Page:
The William Blake Archive is pleased to launch Works in Preview, a new wing presenting designs that are among Blake’s largest and most complex. Instead of waiting until the details of the designs are fully encoded—which makes them more fully searchable but can take years to complete—the Archive is presenting the designs in an environment that enables viewers to enlarge them many times their true size to reveal details not previously visible in any reproductions.
Viewers zoom in or out by using the Preview window’s “plus” or “minus” buttons, by moving two fingers up or down on the track pad, or by using a mouse’s wheel; viewers move an image by clicking and dragging. Images can also be examined in Full Screen mode, which provides the largest display and is ideal for external monitors. In Preview mode, viewers return to the whole design as initially displayed by clicking Home; in Full Screen mode, they return by clicking Exit Full Screen. Both viewing modes are accompanied by a slider that lightens and darkens the image, enabling users to see details long obscured by darkened paints and varnishes.
See the video tutorial on viewing Works in Preview below:
Our new wing opens with the five extant paintings from Blake’s 1809 exhibition: The Spiritual Form of Pitt (c. 1805), The Spiritual Form of Nelson (c. 1805-09), and The Bard (c. 1809) from Tate Britain; Satan Calling Up His Legions, an Experiment Picture (c. 1799-1805) from the Victoria and Albert Museum; and Sir Jeffery Chaucer and the Nine and Twenty Pilgrims on Their Journey to Canterbury (c. 1808) from Pollok House, Glasgow. These five paintings were executed in opaque water-miscible colors on canvas, many heightened with gold. These paintings are usually referred to as “temperas,” though Blake called them “frescos” and technically they are a form of “distemper,” because the colors were mixed with glue.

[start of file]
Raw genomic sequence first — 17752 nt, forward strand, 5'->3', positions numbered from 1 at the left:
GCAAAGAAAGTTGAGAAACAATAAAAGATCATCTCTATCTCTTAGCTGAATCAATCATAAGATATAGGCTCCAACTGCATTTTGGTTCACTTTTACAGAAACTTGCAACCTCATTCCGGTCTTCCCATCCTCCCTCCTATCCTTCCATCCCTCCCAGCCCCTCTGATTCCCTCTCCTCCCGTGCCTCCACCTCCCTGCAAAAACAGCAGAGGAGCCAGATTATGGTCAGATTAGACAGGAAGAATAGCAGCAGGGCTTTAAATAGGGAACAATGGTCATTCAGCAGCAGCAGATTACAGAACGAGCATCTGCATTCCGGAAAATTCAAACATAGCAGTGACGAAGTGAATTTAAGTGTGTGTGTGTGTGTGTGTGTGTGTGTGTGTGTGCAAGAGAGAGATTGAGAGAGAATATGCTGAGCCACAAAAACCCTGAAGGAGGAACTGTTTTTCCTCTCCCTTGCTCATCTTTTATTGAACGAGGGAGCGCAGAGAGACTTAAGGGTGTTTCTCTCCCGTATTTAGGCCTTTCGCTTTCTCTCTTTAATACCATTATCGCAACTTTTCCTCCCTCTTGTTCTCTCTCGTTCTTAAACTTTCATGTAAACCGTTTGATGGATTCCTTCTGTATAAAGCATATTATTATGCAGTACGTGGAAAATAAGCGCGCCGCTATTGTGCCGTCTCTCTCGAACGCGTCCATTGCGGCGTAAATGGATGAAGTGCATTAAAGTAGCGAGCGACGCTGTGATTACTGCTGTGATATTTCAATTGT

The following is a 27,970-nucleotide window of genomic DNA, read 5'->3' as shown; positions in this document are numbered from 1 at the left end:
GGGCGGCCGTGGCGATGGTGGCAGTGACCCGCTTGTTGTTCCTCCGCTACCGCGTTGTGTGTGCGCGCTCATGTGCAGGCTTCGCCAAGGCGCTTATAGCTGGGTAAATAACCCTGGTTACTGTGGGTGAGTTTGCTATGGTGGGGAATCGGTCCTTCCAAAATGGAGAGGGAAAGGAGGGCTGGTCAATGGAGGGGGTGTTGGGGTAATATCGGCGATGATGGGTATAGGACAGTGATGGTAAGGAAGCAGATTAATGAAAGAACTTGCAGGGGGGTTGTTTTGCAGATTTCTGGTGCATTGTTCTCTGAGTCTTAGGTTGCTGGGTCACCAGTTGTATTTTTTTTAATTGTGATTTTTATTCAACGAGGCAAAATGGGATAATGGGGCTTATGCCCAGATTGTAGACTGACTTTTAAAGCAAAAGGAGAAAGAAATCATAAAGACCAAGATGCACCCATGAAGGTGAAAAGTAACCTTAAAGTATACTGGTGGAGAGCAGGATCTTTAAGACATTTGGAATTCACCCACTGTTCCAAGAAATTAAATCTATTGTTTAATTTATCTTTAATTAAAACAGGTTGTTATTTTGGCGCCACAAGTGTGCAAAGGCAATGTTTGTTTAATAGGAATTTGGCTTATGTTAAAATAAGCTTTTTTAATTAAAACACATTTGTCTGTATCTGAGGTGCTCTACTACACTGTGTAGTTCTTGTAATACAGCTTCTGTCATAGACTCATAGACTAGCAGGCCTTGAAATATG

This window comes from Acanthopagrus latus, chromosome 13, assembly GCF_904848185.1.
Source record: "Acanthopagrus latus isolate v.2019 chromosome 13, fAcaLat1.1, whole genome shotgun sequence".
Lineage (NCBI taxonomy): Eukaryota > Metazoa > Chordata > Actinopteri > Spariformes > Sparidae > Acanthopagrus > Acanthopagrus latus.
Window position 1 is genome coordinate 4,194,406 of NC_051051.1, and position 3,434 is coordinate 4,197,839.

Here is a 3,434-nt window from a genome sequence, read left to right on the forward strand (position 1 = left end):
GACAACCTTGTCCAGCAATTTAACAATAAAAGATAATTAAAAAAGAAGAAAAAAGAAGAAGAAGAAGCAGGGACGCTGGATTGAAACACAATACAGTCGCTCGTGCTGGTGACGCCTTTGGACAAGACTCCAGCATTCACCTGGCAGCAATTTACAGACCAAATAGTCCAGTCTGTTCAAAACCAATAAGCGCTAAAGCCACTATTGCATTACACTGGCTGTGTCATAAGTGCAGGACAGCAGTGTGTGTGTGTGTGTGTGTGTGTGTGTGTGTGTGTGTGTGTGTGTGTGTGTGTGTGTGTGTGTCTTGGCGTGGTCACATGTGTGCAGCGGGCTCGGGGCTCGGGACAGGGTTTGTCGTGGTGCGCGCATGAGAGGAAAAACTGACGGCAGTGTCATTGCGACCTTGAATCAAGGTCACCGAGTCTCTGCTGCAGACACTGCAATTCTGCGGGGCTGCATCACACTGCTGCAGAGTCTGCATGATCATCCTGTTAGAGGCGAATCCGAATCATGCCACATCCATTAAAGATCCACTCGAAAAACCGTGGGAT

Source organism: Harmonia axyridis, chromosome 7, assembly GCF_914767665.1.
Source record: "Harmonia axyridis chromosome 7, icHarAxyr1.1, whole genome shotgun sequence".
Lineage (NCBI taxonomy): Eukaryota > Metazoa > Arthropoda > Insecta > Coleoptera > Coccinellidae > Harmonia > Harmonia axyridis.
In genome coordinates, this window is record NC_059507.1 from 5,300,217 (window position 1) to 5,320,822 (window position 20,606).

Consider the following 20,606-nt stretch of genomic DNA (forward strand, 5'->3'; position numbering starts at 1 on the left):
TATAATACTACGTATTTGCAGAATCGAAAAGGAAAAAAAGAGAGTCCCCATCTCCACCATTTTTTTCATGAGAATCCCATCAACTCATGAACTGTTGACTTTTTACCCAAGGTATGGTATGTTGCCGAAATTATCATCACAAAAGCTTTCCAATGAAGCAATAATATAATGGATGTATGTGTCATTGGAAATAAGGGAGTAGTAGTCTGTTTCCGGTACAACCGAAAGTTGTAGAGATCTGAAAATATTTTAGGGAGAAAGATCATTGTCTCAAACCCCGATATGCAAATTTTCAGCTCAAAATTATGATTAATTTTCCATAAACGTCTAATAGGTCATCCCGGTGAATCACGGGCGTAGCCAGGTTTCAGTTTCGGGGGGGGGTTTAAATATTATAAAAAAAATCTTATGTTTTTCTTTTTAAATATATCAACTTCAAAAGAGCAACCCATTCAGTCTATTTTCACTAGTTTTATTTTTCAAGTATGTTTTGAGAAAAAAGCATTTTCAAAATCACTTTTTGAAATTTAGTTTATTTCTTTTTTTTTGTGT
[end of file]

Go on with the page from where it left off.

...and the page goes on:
In the Descriptive Catalogue, which accompanied the exhibition, Blake defined his new mode of painting as “portable fresco” and discusses the paintings under numbers 1, 2-4, and 9. To these works we are adding Satan Calling Up His Legions from Petworth House, a later version of the design that Blake mentions in the catalogue (p. 54). We are also publishing the list of Blake’s works at Petworth House and Pollok House, which can be found among our Collection Lists in the Resources for Further Research section of the Archive.
More designs will enter Works in Preview in the near future, including The Spiritual Condition of Man, Hervey’s Meditations, Spenser’s Faerie Queene, The Sea of Time and Space, and multiple versions of Visions of the Last Judgment. The medium, size, date, provenance, and location of each design is given in the Work Information link under the image; also accompanying each design are Editors’ Notes and a link to the Lightbox, where images can be moved, rotated, resized, and cropped.
As always, the William Blake Archive is a free site, imposing no access restrictions and charging no subscription fees. The site is made possible by the University of North Carolina at Chapel Hill with the University of Rochester, the continuing support of the Library of Congress, and the cooperation of the international array of libraries and museums that have generously given us permission to reproduce works from their collections in the Archive.
Morris Eaves, Robert N. Essick, and Joseph Viscomi, editors
Joseph Fletcher, managing editor, Michael Fox, assistant editor
The William Blake Archive